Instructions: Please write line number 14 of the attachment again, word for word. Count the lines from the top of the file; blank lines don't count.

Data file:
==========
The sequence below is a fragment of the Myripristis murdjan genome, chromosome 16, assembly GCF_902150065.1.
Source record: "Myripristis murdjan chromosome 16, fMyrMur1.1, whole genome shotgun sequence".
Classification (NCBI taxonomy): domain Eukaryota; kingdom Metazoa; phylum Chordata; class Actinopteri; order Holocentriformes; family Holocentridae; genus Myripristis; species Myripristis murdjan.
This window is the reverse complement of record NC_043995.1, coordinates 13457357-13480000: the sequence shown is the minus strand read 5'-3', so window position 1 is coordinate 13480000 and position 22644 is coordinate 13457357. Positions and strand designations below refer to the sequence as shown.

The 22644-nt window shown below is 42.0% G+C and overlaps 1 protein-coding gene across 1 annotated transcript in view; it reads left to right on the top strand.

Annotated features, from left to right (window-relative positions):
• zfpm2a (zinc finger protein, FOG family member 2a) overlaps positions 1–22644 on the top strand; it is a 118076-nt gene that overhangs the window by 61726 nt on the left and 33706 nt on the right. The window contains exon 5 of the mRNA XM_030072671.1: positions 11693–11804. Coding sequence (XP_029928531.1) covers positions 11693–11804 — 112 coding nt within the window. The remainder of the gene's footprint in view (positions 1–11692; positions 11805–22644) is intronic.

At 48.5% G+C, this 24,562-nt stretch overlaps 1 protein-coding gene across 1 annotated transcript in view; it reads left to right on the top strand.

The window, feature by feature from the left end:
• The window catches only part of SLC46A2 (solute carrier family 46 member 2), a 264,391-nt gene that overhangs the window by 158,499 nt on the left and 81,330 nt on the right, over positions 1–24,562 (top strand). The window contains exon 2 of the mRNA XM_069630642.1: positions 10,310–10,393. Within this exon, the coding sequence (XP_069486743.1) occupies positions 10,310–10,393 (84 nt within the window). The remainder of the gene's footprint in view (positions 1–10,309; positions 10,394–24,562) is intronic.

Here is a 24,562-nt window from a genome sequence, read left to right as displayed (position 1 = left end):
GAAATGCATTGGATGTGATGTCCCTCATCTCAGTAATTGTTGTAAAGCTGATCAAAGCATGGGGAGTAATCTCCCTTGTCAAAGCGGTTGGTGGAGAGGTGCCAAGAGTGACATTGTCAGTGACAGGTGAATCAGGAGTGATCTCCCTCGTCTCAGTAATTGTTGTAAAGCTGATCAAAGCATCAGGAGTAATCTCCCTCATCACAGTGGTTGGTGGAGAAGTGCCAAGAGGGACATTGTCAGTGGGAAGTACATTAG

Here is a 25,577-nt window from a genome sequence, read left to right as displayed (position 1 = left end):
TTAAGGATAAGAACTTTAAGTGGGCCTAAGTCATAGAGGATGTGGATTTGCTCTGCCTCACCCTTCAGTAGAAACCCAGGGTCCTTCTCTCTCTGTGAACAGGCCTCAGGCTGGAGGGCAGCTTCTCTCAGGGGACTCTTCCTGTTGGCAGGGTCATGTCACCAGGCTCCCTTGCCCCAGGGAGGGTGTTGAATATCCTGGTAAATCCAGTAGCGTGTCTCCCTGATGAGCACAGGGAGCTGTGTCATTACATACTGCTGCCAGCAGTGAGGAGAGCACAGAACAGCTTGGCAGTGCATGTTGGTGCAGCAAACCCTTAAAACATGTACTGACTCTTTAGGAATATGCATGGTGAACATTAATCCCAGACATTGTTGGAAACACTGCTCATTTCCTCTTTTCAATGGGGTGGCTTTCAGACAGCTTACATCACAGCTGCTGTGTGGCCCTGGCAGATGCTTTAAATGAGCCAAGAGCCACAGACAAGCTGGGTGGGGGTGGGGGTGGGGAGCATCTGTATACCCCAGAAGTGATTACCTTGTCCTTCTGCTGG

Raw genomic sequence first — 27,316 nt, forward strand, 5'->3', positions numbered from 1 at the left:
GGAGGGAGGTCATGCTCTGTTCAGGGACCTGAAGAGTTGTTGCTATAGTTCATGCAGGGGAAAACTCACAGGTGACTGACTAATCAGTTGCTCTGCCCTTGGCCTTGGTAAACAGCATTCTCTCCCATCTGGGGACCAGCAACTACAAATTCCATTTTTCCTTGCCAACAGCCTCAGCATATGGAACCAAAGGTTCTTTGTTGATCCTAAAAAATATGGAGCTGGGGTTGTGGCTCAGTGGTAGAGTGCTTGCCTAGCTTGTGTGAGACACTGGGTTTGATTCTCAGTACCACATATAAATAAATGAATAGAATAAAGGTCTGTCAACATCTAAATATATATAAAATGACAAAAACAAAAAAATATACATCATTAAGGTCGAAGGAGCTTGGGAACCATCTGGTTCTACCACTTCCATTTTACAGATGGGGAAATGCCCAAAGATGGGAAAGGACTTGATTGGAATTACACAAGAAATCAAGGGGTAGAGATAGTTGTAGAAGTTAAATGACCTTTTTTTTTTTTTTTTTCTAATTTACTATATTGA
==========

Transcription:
TTAAGGATAAGAACTTTAAGTGGGCCTAAGTCATAGAGGATGTGGATTTGCTCTGCCTCACCCTTCAGTAGAAACCCAGGGTCCTTCTCTCTCTGTGAACAGGCCTCAGGCTGGAGGGCAGCTTCTCTCAGGGGACTCTTCCTGTTGGCAGGGTCATGTCACCAGGCTCCCTTGCCCCAGGGAGGGTGTTGAATATCCTGGTAAATCCAGTAGCGTGTCTCCCTGATGAGCACAGGGAGCTGTGTCATTACATACTGCTGCCAGCAGTGAGGAGAGCACAGAACAGCTTGGCAGTGCATGTTGGTGCAGCAAACCCTTAAAACATGTACTGACTCTTTAGGAATATGCATGGTGAACATTAATCCCAGACATTGTTGGAAACACTGCTCATTTCCTCTTTTCAATGGGGTGGCTTTCAGACAGCTTACATCACAGCTGCTGTGTGGCCCTGGCAGATGCTTTAAATGAGCCAAGAGCCACAGACAAGCTGGGTGGGGGTGGGGGTGGGGAGCATCTGTATACCCCAGAAGTGATTACCTTGTCCTTCTGCTGG